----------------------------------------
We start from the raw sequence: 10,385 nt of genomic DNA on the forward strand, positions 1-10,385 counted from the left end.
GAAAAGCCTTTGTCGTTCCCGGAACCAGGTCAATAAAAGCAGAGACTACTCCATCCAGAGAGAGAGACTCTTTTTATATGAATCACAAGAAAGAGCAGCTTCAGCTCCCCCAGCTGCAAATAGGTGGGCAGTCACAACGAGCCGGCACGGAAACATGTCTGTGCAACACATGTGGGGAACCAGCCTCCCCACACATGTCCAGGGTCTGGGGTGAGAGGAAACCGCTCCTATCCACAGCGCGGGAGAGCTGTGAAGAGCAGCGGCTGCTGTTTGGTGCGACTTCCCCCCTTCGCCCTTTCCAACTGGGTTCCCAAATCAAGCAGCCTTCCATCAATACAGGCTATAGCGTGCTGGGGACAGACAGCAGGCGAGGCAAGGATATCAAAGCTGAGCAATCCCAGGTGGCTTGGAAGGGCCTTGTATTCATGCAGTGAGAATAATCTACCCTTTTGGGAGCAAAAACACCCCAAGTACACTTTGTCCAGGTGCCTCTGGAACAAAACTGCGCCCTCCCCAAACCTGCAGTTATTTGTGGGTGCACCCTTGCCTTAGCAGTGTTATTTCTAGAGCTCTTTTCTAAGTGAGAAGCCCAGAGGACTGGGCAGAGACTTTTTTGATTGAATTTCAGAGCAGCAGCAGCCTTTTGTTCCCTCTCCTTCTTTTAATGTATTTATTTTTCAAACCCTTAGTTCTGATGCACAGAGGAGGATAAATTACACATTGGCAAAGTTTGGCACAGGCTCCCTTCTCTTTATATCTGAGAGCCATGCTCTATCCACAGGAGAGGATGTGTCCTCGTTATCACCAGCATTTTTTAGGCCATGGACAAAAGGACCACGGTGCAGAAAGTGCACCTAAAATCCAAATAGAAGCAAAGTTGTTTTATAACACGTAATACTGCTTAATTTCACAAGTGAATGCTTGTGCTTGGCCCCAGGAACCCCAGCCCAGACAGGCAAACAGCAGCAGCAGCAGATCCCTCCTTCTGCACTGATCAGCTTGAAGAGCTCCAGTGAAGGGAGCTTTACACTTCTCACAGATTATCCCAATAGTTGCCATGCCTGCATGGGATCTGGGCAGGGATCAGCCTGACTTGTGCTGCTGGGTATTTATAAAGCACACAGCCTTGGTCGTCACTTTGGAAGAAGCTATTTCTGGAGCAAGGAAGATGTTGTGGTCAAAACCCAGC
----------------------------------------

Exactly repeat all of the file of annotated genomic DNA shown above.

We start from the raw sequence: 10,385 nt of genomic DNA on the forward strand, positions 1-10,385 counted from the left end.
GAAAAGCCTTTGTCGTTCCCGGAACCAGGTCAATAAAAGCAGAGACTACTCCATCCAGAGAGAGAGACTCTTTTTATATGAATCACAAGAAAGAGCAGCTTCAGCTCCCCCAGCTGCAAATAGGTGGGCAGTCACAACGAGCCGGCACGGAAACATGTCTGTGCAACACATGTGGGGAACCAGCCTCCCCACACATGTCCAGGGTCTGGGGTGAGAGGAAACCGCTCCTATCCACAGCGCGGGAGAGCTGTGAAGAGCAGCGGCTGCTGTTTGGTGCGACTTCCCCCCTTCGCCCTTTCCAACTGGGTTCCCAAATCAAGCAGCCTTCCATCAATACAGGCTATAGCGTGCTGGGGACAGACAGCAGGCGAGGCAAGGATATCAAAGCTGAGCAATCCCAGGTGGCTTGGAAGGGCCTTGTATTCATGCAGTGAGAATAATCTACCCTTTTGGGAGCAAAAACACCCCAAGTACACTTTGTCCAGGTGCCTCTGGAACAAAACTGCGCCCTCCCCAAACCTGCAGTTATTTGTGGGTGCACCCTTGCCTTAGCAGTGTTATTTCTAGAGCTCTTTTCTAAGTGAGAAGCCCAGAGGACTGGGCAGAGACTTTTTTGATTGAATTTCAGAGCAGCAGCAGCCTTTTGTTCCCTCTCCTTCTTTTAATGTATTTATTTTTCAAACCCTTAGTTCTGATGCACAGAGGAGGATAAATTACACATTGGCAAAGTTTGGCACAGGCTCCCTTCTCTTTATATCTGAGAGCCATGCTCTATCCACAGGAGAGGATGTGTCCTCGTTATCACCAGCATTTTTTAGGCCATGGACAAAAGGACCACGGTGCAGAAAGTGCACCTAAAATCCAAATAGAAGCAAAGTTGTTTTATAACACGTAATACTGCTTAATTTCACAAGTGAATGCTTGTGCTTGGCCCCAGGAACCCCAGCCCAGACAGGCAAACAGCAGCAGCAGCAGATCCCTCCTTCTGCACTGATCAGCTTGAAGAGCTCCAGTGAAGGGAGCTTTACACTTCTCACAGATTATCCCAATAGTTGCCATGCCTGCATGGGATCTGGGCAGGGATCAGCCTGACTTGTGCTGCTGGGTATTTATAAAGCACACAGCCTTGGTCGTCACTTTGGAAGAAGCTATTTCTGGAGCAAGGAAGATGTTGTGGTCAAAACCCAGC